Maker Culture – DIWO
Do It With Others is an approach that promotes the integration of practices across different sources to create composite experiences in art-making. The process of art is as crucial as the artwork itself, the experience is seen as “living art”. By challenging the traditional roles of artist and curators, DIWO calls for the mixing of roles and platforms to transform and create new networks of art. Sharing the concept of open source, “source materials” are available to all. These sources, either digital networks or shared physical environments, can be used freely by any artists to aid their work and to increase the connectivity and collaboration between peers across the industry. Through distribution and peer-review, the sharing of perspectives allows for artists to be part of a wider social culture across art.
Explored in the essay, Furtherfield exhibits the DIWO culture in their artist-led group, aiming to bring to light the cultural value of collaborative artistic efforts through technology. They develop methods and technologies for artists, technologists and academics to work together to expand the possibilities of art. Furtherfield aim to provide”Artware”, software platforms for creating art, to close the gap between artists and audience. The role of the “audience” goes beyond one of viewing to one of “co-producer”, where the extent in which interaction influence the work is challenged.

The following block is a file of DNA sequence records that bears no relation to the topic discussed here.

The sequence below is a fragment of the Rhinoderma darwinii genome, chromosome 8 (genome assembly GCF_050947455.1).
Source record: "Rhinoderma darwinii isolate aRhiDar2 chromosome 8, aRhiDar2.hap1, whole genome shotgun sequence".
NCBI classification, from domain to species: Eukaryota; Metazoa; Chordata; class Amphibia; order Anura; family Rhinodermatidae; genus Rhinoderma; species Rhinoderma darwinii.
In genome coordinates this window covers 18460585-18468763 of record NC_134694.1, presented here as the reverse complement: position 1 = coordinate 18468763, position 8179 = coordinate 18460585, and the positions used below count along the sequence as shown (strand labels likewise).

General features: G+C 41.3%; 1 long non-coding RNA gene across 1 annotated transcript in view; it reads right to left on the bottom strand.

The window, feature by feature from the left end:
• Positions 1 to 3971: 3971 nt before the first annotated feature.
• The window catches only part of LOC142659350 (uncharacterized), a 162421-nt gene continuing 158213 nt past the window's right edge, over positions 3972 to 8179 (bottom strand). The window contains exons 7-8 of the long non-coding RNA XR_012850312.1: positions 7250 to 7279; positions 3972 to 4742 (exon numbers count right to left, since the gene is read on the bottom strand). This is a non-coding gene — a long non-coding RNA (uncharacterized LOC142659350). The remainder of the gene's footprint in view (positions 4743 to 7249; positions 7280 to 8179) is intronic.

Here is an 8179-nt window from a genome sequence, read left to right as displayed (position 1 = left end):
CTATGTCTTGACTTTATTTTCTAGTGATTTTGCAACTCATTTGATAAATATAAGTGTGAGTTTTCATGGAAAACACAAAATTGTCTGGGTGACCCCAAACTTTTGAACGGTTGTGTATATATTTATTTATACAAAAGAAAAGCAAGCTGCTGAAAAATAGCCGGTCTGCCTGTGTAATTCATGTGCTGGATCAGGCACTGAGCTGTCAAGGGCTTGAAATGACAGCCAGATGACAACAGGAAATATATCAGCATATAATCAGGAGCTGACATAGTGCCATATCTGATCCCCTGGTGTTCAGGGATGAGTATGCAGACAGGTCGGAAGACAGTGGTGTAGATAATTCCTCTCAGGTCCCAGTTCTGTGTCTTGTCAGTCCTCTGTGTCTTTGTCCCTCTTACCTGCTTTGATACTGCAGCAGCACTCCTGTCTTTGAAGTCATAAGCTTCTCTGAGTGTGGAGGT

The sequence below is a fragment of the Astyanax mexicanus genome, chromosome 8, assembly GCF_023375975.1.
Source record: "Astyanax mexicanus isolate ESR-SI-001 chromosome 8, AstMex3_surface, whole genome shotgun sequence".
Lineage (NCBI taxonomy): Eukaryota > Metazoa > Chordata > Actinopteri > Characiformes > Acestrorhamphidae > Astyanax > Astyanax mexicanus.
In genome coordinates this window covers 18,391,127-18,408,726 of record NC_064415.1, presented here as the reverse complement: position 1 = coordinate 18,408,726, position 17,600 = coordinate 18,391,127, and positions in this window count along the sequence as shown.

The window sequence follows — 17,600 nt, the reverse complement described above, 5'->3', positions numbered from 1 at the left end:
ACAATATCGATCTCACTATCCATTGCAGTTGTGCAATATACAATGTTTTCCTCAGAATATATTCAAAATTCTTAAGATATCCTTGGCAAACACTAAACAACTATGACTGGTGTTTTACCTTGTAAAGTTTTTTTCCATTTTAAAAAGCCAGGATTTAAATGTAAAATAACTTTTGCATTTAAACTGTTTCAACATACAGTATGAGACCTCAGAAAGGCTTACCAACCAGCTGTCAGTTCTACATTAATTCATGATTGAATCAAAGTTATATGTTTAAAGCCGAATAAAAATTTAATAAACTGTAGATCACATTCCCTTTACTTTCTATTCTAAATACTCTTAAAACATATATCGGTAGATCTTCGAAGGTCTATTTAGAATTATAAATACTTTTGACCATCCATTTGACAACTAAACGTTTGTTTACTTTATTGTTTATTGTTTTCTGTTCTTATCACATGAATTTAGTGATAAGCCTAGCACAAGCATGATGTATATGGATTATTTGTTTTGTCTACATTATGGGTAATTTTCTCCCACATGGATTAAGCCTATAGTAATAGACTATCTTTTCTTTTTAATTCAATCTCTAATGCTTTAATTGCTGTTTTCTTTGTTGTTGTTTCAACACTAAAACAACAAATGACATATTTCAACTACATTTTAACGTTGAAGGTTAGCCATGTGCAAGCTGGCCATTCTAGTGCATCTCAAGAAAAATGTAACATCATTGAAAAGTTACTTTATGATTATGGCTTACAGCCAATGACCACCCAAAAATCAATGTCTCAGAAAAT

Through DIWO culture, we can shift of the art world to one with greater social perspective, where artworks are no longer to be looked at or admired. In line with open source thinking and DIWO culture, artists are seeking for alternative and collaborative opportunities to increase the interactivity and connection across all parties in the art world. The roles of artist, audience, curators are being blurred as the way art is constructed, presented and distributed changes. The introduction of the Internet and social media provides a new platform to art to be created and presented, bringing in new realms such as “online” and”real-time” art. However, to what extent the works produced over such new platforms considered as art? Do the new technologies and the Internet replace the physical aspect of art? Can these online collaborations be considered as art or merely interactive projects?
We saw the way art change from traditional mediums to installations and performance art to participatory art as our world grows more interconnected. DIWO and Furtherfield are preparing us and providing the tools for art to embrace the new fields of digital, online and real-time art that connects individuals across the globe.